Comparing the values presented in Table 4, Table 5 and Table 6, it is possible to conclude that the bio-oils produced in these three liquefactions were similar. Furthermore, since DEG is denser and more viscous than 2EH, the density of the liquefied products obtained using the mixture of solvents is higher than when EH was used alone. Again, the high weight loss at 105 °C of the different samples in Table 6 is also due to the 2EH water azeotrope. However, as shown in Table 5 and Table 6, the water content of the bio-oils was only 9.2% and 2.1%, respectively.

FTIR Analysis

The FTIR spectra of the bio-oils produced in different stages of the first pilot liquefaction are presented in Figure 6, alongside the spectra of the solvent and catalyst. As seen, the presence of 2EH in the liquefied products is revealed by the peaks at 2958, 2926, 2872, 1460, 1380, and 1038 cm−1. On the other hand, the intensity of the band at around 1730 cm−1 increases with the reaction time. As mentioned above, this band corresponds to the presence of carboxylic groups and can be associated with compounds derived from depolymerization reactions, such as lactic acid, levulinic acid, or furfural [27,28]. Nevertheless, this peak may also indicate the presence of unreacted biomass since biomass is continuously added to the reactor. The peaks at 1590 and 1170 cm−1 in the bio-oil spectra are associated with the catalyst and correspond to C=C bonds of the aromatic rings and R-SO2-OH bonds. Thus, it is possible to conclude that the catalyst was not entirely removed. The peak at 1590 cm−1 may also be associated with aromatic vibrations of lignin polymers with C=O bonds. Finally, the low-intensity peaks at 766 and 726 cm−1 in the solvent spectrum correspond to C-C bond vibrations.
The spectrum of the bio-oils produced in one of the reactions carried out with the mixture of 2EH and DEG as solvents is presented in Figure 7 (reaction 3 in the Supporting Information) and shows that the bio-oils and polyols contain 2EH and DEG. In fact, the peaks at 2958, 2926, and 2872 cm−1 due to C-H bonds are visible in both phases. On the other hand, the peak at 1350 cm−1, representing C-OH vibrations, as well as at 1215 and 1118 cm−1, is associated with the C-O bonds of esters, and the peaks at 912 and 886 cm−1, corresponding to C-O-C bonds, indicate the presence of DEG. The peak at 1038 cm−1, indicative of C-OH groups of both solvents, appears in the spectra of all samples.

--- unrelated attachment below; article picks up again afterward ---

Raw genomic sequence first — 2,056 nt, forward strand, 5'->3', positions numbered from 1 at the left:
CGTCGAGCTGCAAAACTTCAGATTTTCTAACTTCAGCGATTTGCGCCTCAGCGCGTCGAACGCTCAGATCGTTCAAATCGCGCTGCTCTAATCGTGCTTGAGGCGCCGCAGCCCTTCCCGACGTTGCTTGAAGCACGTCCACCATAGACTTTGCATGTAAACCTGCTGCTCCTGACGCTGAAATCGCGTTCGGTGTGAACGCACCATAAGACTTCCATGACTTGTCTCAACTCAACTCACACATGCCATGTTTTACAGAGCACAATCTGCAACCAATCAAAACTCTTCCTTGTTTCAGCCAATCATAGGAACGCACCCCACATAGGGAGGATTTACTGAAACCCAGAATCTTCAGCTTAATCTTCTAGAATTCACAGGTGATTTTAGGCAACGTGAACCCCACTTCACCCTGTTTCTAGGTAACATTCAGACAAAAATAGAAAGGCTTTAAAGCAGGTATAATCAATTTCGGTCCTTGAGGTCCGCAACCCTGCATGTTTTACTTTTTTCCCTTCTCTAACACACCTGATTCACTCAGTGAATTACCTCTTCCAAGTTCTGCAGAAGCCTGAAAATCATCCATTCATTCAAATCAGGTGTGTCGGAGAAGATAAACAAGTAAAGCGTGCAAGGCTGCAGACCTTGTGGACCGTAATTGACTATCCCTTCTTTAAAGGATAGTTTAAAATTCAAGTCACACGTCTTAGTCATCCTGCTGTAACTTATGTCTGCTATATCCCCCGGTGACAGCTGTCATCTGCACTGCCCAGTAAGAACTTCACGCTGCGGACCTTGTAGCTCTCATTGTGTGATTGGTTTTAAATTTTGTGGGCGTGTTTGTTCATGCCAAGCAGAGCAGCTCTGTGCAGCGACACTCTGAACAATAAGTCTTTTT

The analysis of the FTIR spectra of the bio-oils and polyol samples reveals a peak at 1640 cm−1, corresponding to the C=C bonds of furfural or HMF (hydroxymethylfurfural), which result from the depolymerization reactions of cellulose and lignin [24,27]. This peak is present in the spectra of bio-oils and polyols, showing that these species were not completely extracted to the aqueous phase.

TG/DTG/DSC Analysis

Figure 8 presents the thermogravimetric analysis of the bio-oil produced after 56 h of the second liquefaction reaction.
The DTG curve above shows an initial slope variation at 139.0 °C, indicating a significant mass loss of 12.9% until 207 °C. The 207–286 °C temperature interval exhibits the highest mass rate variation of approximately 45.1%, peaking at 251.4 °C, suggesting that the compounds within this temperature range are the most abundant in the liquefied product. Beyond 286 °C, the mass loss rate decreases significantly, with a further loss of 15.6% until 353 °C. The DTG curve stabilizes at this point, indicating a constant mass variation with time. The decomposition observed in this range may be attributed to the degradation of non-reacted biomass constituents, particularly lignin polymers. Lastly, a minor peak weight loss is observed at 581.9 °C, which could be associated with the degradation of more complex compounds that either did not decompose during the reaction or resulted from repolymerization reactions.